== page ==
In 2015, the expansion project also benefited from a $2.5 million commitment from Joe Muscarelle HON ’16 and Sharon Muscarelle HON ’16 as part of a family tradition of support. Joe Muscarelle’s parents, Joseph Muscarelle ’27 and Margaret Muscarelle, were instrumental in the establishment of the art museum.

“Joe and I are thrilled to be continuing our family’s support of William & Mary’s art museum, which was an important philanthropic project of Joe’s parents, Margaret and Joe Sr. They joined hands with a group of supporters and brought the museum to life in 1983. We are happy to be continuing the family legacy and are honored to help propel the museum into its next phase,” says Sharon, who joined the museum board in 2013 and serves as vice chair of the museum expansion campaign committee.

For the museum, the exciting additions include enhanced and expanded gallery spaces that will triple the exhibition capacity and an event hall with lecture seating for 200 and banquet seating for 100 people, as well as event catering space. A welcoming front courtyard for outdoor gatherings will transition into an open, light-filled atrium with a grand staircase to second-floor galleries and event seating for 80 people. The atrium will also feature an impressive entrance from the campus side of the building.

In addition, the new space will include seminar rooms for exploring and researching works of art, an open study/library room with movable partitions and much needed art storage and staff office space. From artist receptions to art history lectures and detailed object study, this new space will provide a wide range of opportunities for students and the community to engage directly with faculty and professionals from a variety of fields.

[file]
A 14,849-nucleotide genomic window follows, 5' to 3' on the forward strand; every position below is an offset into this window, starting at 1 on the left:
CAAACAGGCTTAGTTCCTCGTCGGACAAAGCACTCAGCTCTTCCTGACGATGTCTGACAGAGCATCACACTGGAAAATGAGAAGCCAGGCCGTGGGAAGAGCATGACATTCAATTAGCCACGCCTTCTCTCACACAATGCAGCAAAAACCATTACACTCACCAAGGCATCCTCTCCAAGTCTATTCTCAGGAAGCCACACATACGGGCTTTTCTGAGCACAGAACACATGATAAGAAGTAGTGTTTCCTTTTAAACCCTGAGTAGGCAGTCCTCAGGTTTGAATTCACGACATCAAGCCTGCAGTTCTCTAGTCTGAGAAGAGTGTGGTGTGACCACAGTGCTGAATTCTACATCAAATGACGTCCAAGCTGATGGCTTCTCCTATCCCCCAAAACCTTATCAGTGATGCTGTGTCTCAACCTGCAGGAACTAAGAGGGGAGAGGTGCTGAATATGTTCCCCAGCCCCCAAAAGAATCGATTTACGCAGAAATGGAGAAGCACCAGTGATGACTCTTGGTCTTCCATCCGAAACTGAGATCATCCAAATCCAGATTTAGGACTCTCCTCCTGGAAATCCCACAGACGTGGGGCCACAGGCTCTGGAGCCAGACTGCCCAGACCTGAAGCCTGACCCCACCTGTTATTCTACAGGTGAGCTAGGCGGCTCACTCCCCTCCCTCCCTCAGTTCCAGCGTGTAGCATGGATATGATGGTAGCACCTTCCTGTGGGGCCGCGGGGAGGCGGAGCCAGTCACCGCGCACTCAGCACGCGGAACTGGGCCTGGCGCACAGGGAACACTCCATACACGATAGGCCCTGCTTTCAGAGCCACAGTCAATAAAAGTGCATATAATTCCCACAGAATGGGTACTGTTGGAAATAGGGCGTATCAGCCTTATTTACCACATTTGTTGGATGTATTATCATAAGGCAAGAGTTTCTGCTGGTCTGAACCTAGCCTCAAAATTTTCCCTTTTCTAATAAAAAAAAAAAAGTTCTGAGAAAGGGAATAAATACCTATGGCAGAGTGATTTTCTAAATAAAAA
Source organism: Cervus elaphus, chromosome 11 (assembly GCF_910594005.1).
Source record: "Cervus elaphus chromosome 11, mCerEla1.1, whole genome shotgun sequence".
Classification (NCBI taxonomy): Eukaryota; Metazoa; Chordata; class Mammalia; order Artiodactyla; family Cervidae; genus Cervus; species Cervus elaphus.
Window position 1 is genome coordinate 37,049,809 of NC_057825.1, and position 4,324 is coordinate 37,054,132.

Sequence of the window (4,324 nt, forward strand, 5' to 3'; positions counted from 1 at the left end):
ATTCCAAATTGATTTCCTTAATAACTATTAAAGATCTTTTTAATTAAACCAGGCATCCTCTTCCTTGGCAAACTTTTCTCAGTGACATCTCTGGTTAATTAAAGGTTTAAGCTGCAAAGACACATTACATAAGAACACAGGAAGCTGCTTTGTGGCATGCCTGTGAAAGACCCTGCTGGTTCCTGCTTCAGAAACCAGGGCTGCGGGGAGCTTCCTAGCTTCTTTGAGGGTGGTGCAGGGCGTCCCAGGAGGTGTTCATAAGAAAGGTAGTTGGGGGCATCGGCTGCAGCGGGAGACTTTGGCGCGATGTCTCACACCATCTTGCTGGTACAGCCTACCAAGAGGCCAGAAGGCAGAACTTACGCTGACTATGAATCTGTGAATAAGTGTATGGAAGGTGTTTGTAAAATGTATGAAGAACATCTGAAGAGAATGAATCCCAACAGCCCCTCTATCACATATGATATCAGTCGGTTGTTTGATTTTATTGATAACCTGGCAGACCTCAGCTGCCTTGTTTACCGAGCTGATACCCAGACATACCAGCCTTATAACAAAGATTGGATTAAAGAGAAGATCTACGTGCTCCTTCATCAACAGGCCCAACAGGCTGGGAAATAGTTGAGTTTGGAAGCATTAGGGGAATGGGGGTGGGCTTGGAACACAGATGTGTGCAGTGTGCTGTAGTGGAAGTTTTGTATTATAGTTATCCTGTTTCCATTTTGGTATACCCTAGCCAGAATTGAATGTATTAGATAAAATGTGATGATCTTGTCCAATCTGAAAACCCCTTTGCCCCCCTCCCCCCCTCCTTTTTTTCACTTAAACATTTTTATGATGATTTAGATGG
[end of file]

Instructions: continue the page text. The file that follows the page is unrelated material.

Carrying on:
“The new space will serve as a laboratory grounded in hands-on experience and will invigorate an already dynamic arts culture on campus,” says Brashear. “The museum will play a critical role in presenting diverse ideas and experiences by encouraging the examination of complex issues through an artistic lens.”

Brashear continues, “I am so grateful to the Owens family and the Muscarelle family for their major commitments to our project. Without their support, and the support of many other committed donors who are helping to make this project a reality, we would not be looking toward such an amazing future. This support is critical to making the Muscarelle Museum of Art a premier place for the collection, preservation and presentation of compelling art to educate, inspire and engage the W&M community.”

While the museum itself is only 38 years old, William & Mary received its first gift of art in 1732. It was around this time that the university became the first in the U.S. to advance the study of art. Throughout the centuries, numerous gifts of art have been received by the university and dispersed throughout the campus. The art collection contains many treasures, including historically significant American and English colonial portraits as well as modern works by artists like Georgia O’Keeffe.

“As we approach the 40th anniversary of the Muscarelle Museum in 2023, we look forward to honoring all those who brought the museum to where we are today,” says Brashear. “With this exciting expansion, we will position the museum for another 40-plus years of cultural impact at William & Mary.”

To learn more about this project and the museum’s ongoing programs, visit muscarelle.org or contact David Brashear at 757-221-2701 or dmbrashear@wm.edu